I recently spent some time visiting my elderly grandmother in the nursing home. It was so hard to see her there, that way. To me, she was always a fun grandmother and as I got older she seemed to never age. Not so much anymore. Although she looks alot older, she is doing well. Talking to her though is completely different. She seems to be in a different time. She has gone back to a memory and it seems as if that is where she is. The people she remembers or is looking for, have long been gone from this earth. But not to her. I sat there for most of the visits, bringing myself back to those times with her. For me, it was memories stored away, for her, it's where she is, it is what's left.
This seems to be the norm. My mom's mom is much the same way. The last visit I had with her she was a high school senior going to a dance at City Hall. By the time our conversation was over, I wanted to go too. It sounded wonderful. She was happy. What was left in her mind, made her happy.
While visiting my grandmother, I was drawn to the older men. As they sat there, hunched over in their wheelchairs, sitting by themselves, or just staring at the space in front of them, I imagined those same men, only 30 years earlier. Tall, lean, strong, confident; somebodies. Presidents of companies, doctors, Marines, lawyers, construction workers, Daddies, husbands. My eyes still fill with tears at my picture of them on that day. There was one in particular that I was drawn to most. Even hunched over with a walker, I could tell he was tall. He steps were slow but purposeful and he stopped at every doorway and peeked in. There were two halls connected by a nurses station and in my hour visit with my Maw-Maw, he made it down one side and only a few doors up the other. Every door, peeking. Every step slow. He had a very determined look to him and I wanted to go and help him. Do what? I wasn't sure but he had a purpose in his day. Right before I left there was a shift change and lots of busy-ness with the nurses and caregivers. One nurse walked past me to take her place with a handful of charts and asked the nurse leaving, "Is he looking for her again?" "Everyday. I wish he would stop. It makes me sad." As she was leaving, the nurse caught my eye and I couldn't help myself. "Who is he looking for? Is he ok?" "No, he's fine, just looking for his dead wife." Her harshness startled me, but her statement broke my heart. She went on, "Evidently she was some kind of woman because he is always looking for her, always." She picked up her things and left. My eyes drifted back to his husband searching for his wife. Never to be found but in his mind, she was there. He didn't look sad, or worried, just purposeful. There really isn't any other way to describe him.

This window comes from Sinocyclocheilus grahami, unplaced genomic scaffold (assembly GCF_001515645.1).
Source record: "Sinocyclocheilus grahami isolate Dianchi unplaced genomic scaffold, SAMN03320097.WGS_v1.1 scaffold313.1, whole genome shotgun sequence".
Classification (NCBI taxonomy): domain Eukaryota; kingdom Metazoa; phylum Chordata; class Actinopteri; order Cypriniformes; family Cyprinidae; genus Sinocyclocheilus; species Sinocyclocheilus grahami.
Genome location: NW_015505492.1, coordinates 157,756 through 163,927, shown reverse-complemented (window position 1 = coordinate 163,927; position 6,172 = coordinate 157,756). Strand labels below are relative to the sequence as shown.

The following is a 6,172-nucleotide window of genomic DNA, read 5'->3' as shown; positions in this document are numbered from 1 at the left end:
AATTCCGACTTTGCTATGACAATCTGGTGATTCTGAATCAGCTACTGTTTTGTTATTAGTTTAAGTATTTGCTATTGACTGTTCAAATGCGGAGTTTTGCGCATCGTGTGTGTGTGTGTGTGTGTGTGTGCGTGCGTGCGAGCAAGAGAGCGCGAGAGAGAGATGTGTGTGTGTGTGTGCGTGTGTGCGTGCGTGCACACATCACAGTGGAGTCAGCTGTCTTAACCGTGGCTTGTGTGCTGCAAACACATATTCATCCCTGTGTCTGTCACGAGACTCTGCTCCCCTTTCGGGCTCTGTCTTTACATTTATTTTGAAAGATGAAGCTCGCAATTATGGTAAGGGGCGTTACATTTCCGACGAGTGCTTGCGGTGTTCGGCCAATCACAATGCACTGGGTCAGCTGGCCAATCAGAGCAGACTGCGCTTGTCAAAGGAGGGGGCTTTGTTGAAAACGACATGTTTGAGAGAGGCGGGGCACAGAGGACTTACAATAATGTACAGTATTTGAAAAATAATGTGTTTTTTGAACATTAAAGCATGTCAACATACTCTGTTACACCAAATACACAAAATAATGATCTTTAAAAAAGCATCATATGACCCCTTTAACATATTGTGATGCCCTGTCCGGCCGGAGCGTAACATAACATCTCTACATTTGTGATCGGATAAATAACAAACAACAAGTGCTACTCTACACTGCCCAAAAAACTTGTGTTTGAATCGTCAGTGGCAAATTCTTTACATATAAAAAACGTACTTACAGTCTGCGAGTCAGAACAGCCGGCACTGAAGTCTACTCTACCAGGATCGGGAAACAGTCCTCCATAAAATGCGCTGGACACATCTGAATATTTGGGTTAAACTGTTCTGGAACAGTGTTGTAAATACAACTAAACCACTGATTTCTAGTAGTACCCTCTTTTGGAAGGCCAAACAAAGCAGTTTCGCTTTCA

As I walked my Maw-Maw down the hall, we passed his room. I saw his biography on the doorway and read what I could. What stuck out most was, "Husband, father of 4, retired military." It could be any man, but it could very easily be mine. As we passed him, his hands were shaky, his steps were too, but he smiled a sweet smile at me and melted my heart. He shuffled and pushed his walker. Stopped at the door. Shuffle, push, stop. Shuffle, push, stop. I couldn't help but picture the man 40 or 50 years earlier. Working to provide for his family, coming home for dinner every night, fighting bravely for his country, kissing his children goodnight, cooking eggs on Saturday mornings so his wife could sleep in, giving piggyback rides, throwing the football with his boys, his giant man hands dressing tiny dolls for his girls, holding his wife's hand on a date, drinking coffee in the mornings, playfully slapping his wife's rear passing through the kitchen, laughing through family dinners, taking his kids to the beach, pushing his girls on the circle swing. Where he was at that moment, gave him peace and he was looking for her. All the memories he could be living through~ his work, his early days~ but he was looking for her. All that made him that man, what was left was his wife. And he was looking for her. To him, she would complete him. He could stop looking. That was his purpose.
My thoughts drifted to my man. With him gone, I have so much time to reflect about me, as his wife. When Patrick is that age, will he be looking for me? Will his time with me be that happy place he goes back to? Will he think that I completed him on this earth? Will he know I loved him? Will I have showed him that enough? Did I take care of him? Did I listen to him? Did he feel respected? Did he know I adored him everyday I knew him? Will he remember us laughing? Will he want to hold my hand again? Will he miss my cooking? Will he want to tell me a private joke? Will he be looking for me? Will he be looking for me to rub his feet? Will he be looking for me to give him a hug? Can he picture my face? Will he want me? Will he need me for something? Did he have a question? A comment? A laugh? A quote from a goofy movie? What will be left? For this man, he was looking for her. He wanted her. He needed her. That was what was left. That was the place his mind brought him back to. She was his comfort and he wanted her. Will Patrick?
It's easy to see changes that I want to make when I step back. When he is gone. And for such a long time. I want him home. I want to love him. I want to listen to him. I want to show him how very much I respect the man I fell in love with. I want to hold his hand and make our home a soft place for him to come home to. I want to be his retreat. I want to listen to him, to laugh with him, and share our goofy quotes. I want to cook for him, sit beside him at night and kiss his cheek. I want to talk to him, rub his back and watch him kiss the kids goodnight. I want to go camping, share a secret, and have a movie night. I want to hold him and tell him how very much I still love him. I want to give him memories to hold on to...so that when that's all that's left, he's looking for me.